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Resources and discussion for parents, teachers and young people navigating the evolving landscape of the digital world.

Friday, May 13, 2011

MockiPEDIA Part 3: What a (crazy, amazing, worthwhile) mess!

Rich teaching and learning experiences are usually messy. They don't come in workbooks or on worksheets. They aren't quiet or reserved and they don't fit within the lines. Sometimes they even involve actual mud. The MockiPEDIA is a mess, but the good, creative, fantastic, fun sort of mess that evolves into an inspired work of art. The MockiPEDIA project is winding down and I'd like to share a few highlights and challenges faced along the way.

First, to get the icky stuff over with, let's talk about the challenges:
1000+ emails   Hundreds of daily emails demanded a chunk of my time each day. I'm not going to lie, it was a daunting task and felt overwhelming more than once. That said, I think the process of email notification of site updates as a tool for tracking student contributions was beneficial. Not only did I have an understanding of how each student was contributing, I also had the opportunity to identify where students were finding success and where they were struggling. The process also gave me a window into the process of working on the project from a student's perspective. Humorous updates were also abundant. I still giggle a bit about a couple of creative phonetic spellings (bi-ass instead of biased) and unintentionally funny wrong-word errors (a scrotum is not an ancient roman battle weapon).
Dealing with the "P" word   I started this project reminding students about good note-taking strategies and some to avoid (no cutting and pasting!) in order to limit instances of plagiarism. Unfortunately, there were incidents when a student copied something word for word, or close to it. Part of me was angry, and the other part of me wondered if there was something different I could have done either in the structure of the project or in the way I managed student contributions. I also worried about the student writing that seemed to be a simple regurgitation of facts rather than an 8th grader's interpretation and explanation.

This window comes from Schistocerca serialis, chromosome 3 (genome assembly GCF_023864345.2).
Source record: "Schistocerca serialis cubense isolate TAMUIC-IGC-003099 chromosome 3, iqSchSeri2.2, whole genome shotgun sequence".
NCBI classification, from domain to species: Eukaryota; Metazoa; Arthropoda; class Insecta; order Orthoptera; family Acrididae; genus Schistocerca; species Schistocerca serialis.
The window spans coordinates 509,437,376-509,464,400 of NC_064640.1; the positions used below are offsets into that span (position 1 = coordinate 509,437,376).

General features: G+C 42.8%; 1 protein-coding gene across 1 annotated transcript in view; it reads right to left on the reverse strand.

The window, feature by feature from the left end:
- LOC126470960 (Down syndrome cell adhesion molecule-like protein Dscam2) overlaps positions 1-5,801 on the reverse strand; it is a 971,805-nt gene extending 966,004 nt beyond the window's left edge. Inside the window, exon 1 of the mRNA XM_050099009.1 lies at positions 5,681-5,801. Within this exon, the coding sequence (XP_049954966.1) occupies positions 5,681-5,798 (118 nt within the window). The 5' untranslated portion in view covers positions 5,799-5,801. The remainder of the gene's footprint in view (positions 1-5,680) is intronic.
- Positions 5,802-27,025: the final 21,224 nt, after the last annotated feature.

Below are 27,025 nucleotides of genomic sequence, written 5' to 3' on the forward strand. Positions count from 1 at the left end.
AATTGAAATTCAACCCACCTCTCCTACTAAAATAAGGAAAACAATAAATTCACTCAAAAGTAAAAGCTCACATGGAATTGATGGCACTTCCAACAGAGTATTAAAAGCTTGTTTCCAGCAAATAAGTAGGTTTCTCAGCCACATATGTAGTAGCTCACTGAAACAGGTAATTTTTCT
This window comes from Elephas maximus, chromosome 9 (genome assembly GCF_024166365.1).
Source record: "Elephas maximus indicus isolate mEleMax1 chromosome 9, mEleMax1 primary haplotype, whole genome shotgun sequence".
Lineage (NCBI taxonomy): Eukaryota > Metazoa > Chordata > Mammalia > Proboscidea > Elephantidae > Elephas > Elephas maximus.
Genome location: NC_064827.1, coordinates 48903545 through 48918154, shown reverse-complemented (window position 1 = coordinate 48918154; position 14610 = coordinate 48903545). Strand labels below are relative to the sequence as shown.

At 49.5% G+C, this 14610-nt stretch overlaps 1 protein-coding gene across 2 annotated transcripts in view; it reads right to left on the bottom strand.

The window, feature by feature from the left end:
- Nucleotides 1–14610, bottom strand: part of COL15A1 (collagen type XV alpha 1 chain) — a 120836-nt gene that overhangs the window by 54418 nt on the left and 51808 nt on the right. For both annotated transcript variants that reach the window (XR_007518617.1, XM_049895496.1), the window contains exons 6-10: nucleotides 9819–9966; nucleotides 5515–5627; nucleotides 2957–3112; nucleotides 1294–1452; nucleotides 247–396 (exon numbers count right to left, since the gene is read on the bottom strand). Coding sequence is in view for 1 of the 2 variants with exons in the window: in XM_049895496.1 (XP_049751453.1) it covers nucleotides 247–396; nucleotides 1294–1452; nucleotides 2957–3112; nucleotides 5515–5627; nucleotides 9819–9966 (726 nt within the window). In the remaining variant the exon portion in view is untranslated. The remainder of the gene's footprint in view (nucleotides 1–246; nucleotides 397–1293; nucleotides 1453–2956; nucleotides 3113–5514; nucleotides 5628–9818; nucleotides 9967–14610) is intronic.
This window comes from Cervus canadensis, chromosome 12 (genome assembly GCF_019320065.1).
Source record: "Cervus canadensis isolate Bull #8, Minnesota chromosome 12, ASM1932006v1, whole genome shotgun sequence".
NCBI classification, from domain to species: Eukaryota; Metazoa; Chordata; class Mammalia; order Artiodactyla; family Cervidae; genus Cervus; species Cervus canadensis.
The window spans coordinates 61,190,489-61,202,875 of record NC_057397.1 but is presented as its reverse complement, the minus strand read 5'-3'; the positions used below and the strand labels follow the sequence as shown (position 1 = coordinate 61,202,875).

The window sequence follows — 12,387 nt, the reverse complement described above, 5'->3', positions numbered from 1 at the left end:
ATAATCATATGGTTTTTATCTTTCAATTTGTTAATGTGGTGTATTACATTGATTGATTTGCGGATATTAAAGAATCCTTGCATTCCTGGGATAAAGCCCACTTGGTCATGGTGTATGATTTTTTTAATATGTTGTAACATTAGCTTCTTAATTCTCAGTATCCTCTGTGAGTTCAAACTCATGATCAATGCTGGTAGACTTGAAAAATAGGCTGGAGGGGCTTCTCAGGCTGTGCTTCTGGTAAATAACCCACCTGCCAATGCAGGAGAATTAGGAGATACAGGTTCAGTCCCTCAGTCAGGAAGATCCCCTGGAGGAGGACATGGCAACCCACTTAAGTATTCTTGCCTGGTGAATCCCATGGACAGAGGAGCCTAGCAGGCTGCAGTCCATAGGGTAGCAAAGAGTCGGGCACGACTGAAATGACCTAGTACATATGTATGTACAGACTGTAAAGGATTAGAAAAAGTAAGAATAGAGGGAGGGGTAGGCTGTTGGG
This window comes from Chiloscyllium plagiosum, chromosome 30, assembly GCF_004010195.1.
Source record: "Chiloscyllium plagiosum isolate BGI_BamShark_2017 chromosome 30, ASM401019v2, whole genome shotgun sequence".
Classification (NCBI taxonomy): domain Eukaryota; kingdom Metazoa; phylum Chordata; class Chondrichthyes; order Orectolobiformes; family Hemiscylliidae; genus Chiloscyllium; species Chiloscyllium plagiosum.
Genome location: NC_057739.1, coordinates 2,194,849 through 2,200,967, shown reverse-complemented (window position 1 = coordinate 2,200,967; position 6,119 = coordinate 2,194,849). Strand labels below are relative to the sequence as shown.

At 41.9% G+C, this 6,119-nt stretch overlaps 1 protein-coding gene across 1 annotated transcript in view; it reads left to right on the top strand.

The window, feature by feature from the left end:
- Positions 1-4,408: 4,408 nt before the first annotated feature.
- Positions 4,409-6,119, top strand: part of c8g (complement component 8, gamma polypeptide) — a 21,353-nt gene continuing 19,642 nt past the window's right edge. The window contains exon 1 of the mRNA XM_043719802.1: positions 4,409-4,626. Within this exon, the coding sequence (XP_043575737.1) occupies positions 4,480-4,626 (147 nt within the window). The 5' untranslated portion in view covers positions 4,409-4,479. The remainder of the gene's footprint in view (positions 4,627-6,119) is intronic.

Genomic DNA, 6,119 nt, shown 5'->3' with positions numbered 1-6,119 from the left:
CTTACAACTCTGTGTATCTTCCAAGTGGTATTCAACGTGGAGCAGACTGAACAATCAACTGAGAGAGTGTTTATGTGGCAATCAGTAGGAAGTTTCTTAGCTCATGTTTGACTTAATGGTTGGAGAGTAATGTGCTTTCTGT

I identified one teaching misstep right way; students were not required to submit research notes. I made a quick adjustment in the 7th grade project and did require students to submit notes each week as an indicator of progress, but I can see the difference it would have made in the MockiPEDIA with the 8th grade.
In addition to requiring notes for the 8th grade next year, I also plan on demonstrating the pervasiveness of plagiarism is on the Internet by demonstrating how frequently the same paragraph of text is repeated on various web sites. Plagiarism is something that is probably going to happen at times, regardless of the project, but it does remind me how important it is to keep talking with students about strategies to avoid it.

Now, on to the highlights!